Six months later, I’m back in New Jersey and my friend will arrive in a few days.  In the meantime, I’ve decided to go full hippie, growing out my lip and leg hair, because I’m a farmer now!  I don’t care about societal conventions!  We have a rideshare lined up to Asheville, NC, and we’re ready to embark on an adventure to learn about cheese.  We don’t have a car.  

Did you know working on a farm is hard?  

Micah and I arrive in Portland, OR two or so months later.  He has an old friend there we’re staying with, and I have access to a laptop.  I’ve connected with an amazing cheesemaker, and I’m going to work as an assistant cheesemaker for a month.  No, I don’t have a car, I say.  He suggests I camp in a local campground, but I don’t have a tent.  So he puts me up for the month in his wife’s ex-husband’s house.  I have a large house to myself, no companions save the goats, and a 25-minute bike ride to the farm each morning just in time for the morning milking.

SARAH CHAPMAN

SARAH CHAPMAN

A month later, I’ve decided I don’t want to be a cheesemaker.  But after idealizing and obsessing over cheese my whole life, I have a greater understanding of what’s really involved.  Making cheese is a constant tireless labor of love and a painstaking science.  All creativity is within the parameters of precise experimentation and extreme cleanliness.  I can’t romanticize the process anymore, but I can appreciate it more deeply with a respect for every step of the process.  I return to New York and get a job in retail which teaches me more about European and American cheeses than I ever thought possible.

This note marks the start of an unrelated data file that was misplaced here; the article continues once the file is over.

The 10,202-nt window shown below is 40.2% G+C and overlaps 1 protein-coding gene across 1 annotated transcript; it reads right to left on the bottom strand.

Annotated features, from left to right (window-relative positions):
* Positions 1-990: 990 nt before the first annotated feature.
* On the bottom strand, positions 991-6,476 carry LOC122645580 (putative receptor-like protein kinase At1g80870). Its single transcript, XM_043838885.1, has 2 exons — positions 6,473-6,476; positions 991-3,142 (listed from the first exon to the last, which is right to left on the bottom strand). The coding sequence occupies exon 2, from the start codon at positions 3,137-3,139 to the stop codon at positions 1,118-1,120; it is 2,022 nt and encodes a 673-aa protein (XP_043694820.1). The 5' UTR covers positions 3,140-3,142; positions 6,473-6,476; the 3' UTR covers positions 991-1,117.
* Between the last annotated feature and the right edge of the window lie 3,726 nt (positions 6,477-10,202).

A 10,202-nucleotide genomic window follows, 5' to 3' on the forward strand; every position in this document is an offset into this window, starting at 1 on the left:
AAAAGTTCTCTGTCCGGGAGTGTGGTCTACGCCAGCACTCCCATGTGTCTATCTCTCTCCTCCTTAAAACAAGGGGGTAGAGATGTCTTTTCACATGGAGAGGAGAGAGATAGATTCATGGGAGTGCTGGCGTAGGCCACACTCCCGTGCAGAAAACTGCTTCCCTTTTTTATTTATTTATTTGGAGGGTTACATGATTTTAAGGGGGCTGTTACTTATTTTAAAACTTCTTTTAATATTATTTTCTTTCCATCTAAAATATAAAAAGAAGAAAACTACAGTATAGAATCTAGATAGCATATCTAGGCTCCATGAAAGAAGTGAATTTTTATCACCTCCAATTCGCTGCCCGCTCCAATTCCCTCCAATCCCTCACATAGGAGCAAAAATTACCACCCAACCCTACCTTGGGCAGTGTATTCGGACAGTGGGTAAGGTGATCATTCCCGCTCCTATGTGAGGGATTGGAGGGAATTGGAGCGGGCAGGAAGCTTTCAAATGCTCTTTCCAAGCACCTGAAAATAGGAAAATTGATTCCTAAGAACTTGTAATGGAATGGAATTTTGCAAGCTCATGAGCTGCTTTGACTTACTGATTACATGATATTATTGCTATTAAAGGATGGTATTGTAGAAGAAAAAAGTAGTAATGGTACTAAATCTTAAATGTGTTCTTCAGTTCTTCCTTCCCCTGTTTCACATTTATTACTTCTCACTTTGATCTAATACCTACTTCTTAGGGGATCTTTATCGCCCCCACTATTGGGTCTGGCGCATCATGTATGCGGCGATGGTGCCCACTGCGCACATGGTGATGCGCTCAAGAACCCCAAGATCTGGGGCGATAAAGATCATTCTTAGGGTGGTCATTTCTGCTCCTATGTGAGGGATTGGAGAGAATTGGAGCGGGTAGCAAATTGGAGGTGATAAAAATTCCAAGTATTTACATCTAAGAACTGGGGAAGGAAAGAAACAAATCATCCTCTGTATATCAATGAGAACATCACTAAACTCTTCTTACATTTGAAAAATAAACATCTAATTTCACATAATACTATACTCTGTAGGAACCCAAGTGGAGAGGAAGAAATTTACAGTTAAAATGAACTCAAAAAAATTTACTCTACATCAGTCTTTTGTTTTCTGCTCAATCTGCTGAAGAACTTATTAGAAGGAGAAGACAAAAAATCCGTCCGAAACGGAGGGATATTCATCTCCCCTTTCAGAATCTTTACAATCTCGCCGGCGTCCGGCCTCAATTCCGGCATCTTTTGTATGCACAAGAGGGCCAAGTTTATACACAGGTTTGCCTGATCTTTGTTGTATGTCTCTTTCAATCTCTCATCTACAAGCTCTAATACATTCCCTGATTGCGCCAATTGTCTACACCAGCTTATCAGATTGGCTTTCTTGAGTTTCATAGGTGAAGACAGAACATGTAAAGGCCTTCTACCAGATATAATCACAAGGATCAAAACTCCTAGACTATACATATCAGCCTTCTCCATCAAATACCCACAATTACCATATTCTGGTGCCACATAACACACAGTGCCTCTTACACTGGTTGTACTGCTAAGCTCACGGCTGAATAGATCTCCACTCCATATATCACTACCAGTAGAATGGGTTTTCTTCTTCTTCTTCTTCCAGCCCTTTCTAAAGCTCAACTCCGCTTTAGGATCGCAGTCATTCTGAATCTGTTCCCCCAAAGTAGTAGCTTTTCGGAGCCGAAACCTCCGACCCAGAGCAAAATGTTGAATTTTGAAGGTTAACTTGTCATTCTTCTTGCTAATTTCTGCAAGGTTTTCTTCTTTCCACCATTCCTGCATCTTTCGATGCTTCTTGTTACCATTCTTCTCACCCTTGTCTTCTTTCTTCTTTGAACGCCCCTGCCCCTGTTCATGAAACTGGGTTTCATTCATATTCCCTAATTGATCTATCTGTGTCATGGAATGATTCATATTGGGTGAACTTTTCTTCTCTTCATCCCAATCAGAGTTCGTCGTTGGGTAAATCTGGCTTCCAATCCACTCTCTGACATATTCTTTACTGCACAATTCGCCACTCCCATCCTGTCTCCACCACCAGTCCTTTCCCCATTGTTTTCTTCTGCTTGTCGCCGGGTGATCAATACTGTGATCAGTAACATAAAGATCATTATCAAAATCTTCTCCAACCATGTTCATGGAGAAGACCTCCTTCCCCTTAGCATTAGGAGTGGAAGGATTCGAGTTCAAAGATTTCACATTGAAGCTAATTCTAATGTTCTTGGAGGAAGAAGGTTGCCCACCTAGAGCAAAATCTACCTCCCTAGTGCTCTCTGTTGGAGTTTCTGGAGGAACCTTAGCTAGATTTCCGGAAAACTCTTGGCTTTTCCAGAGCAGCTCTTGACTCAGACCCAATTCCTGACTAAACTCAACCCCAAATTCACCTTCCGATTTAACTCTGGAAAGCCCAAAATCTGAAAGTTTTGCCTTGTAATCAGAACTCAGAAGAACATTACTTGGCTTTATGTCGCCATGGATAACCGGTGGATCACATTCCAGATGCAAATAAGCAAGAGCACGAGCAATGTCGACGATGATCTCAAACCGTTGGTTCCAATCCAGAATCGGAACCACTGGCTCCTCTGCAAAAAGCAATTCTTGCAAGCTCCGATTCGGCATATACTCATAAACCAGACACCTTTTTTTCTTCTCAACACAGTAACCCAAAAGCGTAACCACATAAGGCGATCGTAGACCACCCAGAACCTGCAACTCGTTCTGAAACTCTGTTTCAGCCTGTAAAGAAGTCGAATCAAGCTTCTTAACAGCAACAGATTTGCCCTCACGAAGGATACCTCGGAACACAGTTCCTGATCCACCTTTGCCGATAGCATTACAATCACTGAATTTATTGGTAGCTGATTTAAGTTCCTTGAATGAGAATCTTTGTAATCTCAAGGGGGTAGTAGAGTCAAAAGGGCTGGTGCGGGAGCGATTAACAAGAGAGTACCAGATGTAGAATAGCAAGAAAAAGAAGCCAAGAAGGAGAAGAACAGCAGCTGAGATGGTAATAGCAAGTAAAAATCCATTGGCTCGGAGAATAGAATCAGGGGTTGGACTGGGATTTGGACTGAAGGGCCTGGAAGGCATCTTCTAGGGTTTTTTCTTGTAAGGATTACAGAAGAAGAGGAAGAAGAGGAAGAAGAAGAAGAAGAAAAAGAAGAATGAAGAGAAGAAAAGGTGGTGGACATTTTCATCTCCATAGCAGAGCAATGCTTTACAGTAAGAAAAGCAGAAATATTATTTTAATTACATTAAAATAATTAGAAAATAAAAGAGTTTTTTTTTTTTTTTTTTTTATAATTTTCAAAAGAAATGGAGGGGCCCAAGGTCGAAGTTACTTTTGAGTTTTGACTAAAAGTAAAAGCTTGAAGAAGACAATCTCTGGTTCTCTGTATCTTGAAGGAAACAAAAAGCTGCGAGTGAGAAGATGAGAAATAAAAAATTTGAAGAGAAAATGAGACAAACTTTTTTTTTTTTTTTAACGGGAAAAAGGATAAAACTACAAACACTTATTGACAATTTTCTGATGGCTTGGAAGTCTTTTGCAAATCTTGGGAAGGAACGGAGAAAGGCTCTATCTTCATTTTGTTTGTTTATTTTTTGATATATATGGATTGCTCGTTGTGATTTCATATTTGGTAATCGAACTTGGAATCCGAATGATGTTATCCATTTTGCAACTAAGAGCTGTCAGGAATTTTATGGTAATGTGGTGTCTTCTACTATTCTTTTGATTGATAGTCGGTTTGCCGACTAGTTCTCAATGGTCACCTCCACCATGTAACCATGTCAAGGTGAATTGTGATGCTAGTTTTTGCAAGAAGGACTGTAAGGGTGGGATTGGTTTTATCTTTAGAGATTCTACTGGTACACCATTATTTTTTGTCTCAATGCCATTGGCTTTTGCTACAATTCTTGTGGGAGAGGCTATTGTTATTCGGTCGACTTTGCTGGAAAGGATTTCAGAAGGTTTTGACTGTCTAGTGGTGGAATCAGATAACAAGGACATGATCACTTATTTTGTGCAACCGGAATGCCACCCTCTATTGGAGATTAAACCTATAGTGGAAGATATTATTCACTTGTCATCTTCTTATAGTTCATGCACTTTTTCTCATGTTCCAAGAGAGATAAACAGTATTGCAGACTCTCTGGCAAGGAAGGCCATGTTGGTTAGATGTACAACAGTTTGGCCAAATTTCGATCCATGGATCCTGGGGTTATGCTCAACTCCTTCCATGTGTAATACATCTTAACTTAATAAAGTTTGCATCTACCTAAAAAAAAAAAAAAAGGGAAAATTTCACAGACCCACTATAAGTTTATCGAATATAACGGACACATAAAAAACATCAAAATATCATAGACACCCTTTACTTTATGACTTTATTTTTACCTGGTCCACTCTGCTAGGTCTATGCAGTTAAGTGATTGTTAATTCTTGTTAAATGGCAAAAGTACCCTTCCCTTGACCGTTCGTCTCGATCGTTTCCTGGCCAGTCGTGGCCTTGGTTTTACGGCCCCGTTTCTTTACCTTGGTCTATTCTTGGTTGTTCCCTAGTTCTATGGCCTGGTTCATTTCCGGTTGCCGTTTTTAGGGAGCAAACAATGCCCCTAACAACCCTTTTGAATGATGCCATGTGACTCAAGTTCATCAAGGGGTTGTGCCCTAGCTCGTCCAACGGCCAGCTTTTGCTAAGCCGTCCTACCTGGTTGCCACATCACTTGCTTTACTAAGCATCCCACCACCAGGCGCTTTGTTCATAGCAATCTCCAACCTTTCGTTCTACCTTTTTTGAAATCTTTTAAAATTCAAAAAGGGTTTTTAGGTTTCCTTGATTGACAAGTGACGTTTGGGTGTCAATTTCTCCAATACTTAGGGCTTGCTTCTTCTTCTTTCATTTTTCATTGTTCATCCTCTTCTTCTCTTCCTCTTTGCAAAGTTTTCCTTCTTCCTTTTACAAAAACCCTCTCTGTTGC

V.

Years passed and much has changed.  My parents have divorced, and my father has passed away.  My mom has found the love of her life, her long term boyfriend whom I call my stepfather.  My mom, the almost-vegetarian, found herself an unabashed pork and beef loving man.  Chip beef is something he looks back on with longing instead of disgust.  He is also in long term treatment for non-Hodgkins Lymphoma. This has altered his sense of taste and, at times destroyed his appetite. Many of his longtime favorite foods aren't interesting to him anymore, and it took months after one particularly difficult treatment for his taste buds to slowly creep back.

During the trial and error period, after a particularly intense treatment cycle, I discover a cheese he will rarely say no to.  The salty-sweet flavor is remarkably consistent to his palette and the high fat content is satisfying when other foods taste off or barely discernible. Every time I go to visit, I try to bring a round.  Sometimes I have to hide it from his son, who has more than once eaten more than his fair share.  Sometimes I bring two, just so I know he has all he could possibly want, and my mom can have some too.  When stability isn't guaranteed, I actively connect to, and if lucky, draw strength from, sharing food, part of the shared experience of Family since before I was born.  I can't guarantee this comfort will continue to soothe, just like I don't know the outcome of any treatment. But to share something I love with someone I love brings me a joy I can ground in reality.  It's only cheese, yes, but it’s a shared moment, a remembered flavor, a moment appreciating the process of the controlled spoilage of milk with people I love.  

 

More in this issue:

 

Making cheese is a constant tireless labor of love and a painstaking science.  All creativity is within the parameters of precise experimentation and extreme cleanliness.  I can’t romanticize the process anymore, but I can appreciate it more deeply with a respect for every step of the process.